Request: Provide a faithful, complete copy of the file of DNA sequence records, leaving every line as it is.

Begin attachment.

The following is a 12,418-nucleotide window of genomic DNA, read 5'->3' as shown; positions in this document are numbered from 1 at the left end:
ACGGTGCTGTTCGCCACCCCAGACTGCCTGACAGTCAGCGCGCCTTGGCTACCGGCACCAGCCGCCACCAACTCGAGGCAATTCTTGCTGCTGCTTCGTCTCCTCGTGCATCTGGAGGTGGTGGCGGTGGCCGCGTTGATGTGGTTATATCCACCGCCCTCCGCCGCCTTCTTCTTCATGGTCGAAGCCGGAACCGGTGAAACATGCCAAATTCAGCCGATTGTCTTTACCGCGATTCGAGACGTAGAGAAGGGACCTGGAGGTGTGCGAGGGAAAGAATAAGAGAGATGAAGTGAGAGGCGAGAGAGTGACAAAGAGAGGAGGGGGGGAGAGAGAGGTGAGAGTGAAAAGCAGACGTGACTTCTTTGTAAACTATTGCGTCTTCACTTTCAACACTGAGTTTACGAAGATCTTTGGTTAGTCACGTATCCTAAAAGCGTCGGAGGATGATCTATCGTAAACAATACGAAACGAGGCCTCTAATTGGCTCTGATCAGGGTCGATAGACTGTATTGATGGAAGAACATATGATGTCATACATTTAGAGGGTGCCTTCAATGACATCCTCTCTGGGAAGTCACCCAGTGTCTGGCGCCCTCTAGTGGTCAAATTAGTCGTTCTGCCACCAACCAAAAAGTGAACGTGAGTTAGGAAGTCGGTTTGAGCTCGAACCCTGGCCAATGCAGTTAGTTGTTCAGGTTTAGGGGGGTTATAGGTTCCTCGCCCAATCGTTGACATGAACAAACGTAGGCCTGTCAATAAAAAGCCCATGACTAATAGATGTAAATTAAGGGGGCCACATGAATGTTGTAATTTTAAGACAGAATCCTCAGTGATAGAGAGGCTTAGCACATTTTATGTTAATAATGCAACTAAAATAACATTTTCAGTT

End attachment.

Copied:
The following is a 12,418-nucleotide window of genomic DNA, read 5'->3' as shown; positions in this document are numbered from 1 at the left end:
ACGGTGCTGTTCGCCACCCCAGACTGCCTGACAGTCAGCGCGCCTTGGCTACCGGCACCAGCCGCCACCAACTCGAGGCAATTCTTGCTGCTGCTTCGTCTCCTCGTGCATCTGGAGGTGGTGGCGGTGGCCGCGTTGATGTGGTTATATCCACCGCCCTCCGCCGCCTTCTTCTTCATGGTCGAAGCCGGAACCGGTGAAACATGCCAAATTCAGCCGATTGTCTTTACCGCGATTCGAGACGTAGAGAAGGGACCTGGAGGTGTGCGAGGGAAAGAATAAGAGAGATGAAGTGAGAGGCGAGAGAGTGACAAAGAGAGGAGGGGGGGAGAGAGAGGTGAGAGTGAAAAGCAGACGTGACTTCTTTGTAAACTATTGCGTCTTCACTTTCAACACTGAGTTTACGAAGATCTTTGGTTAGTCACGTATCCTAAAAGCGTCGGAGGATGATCTATCGTAAACAATACGAAACGAGGCCTCTAATTGGCTCTGATCAGGGTCGATAGACTGTATTGATGGAAGAACATATGATGTCATACATTTAGAGGGTGCCTTCAATGACATCCTCTCTGGGAAGTCACCCAGTGTCTGGCGCCCTCTAGTGGTCAAATTAGTCGTTCTGCCACCAACCAAAAAGTGAACGTGAGTTAGGAAGTCGGTTTGAGCTCGAACCCTGGCCAATGCAGTTAGTTGTTCAGGTTTAGGGGGGTTATAGGTTCCTCGCCCAATCGTTGACATGAACAAACGTAGGCCTGTCAATAAAAAGCCCATGACTAATAGATGTAAATTAAGGGGGCCACATGAATGTTGTAATTTTAAGACAGAATCCTCAGTGATAGAGAGGCTTAGCACATTTTATGTTAATAATGCAACTAAAATAACATTTTCAGTT